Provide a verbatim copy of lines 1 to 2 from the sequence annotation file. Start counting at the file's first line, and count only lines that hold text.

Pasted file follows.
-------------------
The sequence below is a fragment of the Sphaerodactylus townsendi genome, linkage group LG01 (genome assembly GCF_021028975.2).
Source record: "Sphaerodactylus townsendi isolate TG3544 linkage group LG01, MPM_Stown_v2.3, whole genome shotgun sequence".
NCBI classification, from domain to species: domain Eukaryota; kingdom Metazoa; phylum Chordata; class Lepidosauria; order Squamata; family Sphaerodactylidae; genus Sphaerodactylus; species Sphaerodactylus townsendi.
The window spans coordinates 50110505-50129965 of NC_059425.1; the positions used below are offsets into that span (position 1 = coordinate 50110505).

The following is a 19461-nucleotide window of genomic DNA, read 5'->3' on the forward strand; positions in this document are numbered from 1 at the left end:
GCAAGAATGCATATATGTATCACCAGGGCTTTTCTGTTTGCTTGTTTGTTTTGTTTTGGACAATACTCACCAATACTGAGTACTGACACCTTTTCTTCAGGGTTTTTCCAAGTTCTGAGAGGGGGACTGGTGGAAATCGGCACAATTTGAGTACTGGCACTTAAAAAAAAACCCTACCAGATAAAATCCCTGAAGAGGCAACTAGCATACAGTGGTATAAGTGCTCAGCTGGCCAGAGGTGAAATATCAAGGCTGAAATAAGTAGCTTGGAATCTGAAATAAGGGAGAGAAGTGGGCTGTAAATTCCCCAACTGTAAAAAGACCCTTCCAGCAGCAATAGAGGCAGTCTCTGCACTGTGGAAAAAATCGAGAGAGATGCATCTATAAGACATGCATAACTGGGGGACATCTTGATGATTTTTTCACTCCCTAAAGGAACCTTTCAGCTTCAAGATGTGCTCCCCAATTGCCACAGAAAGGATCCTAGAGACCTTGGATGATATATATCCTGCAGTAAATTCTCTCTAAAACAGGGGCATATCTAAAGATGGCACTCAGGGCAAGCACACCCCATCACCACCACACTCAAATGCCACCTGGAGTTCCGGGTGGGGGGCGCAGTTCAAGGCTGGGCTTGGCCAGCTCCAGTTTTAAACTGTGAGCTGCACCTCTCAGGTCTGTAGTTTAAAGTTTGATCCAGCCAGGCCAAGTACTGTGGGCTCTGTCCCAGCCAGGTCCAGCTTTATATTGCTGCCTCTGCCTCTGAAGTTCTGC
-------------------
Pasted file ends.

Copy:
The sequence below is a fragment of the Sphaerodactylus townsendi genome, linkage group LG01 (genome assembly GCF_021028975.2).
Source record: "Sphaerodactylus townsendi isolate TG3544 linkage group LG01, MPM_Stown_v2.3, whole genome shotgun sequence".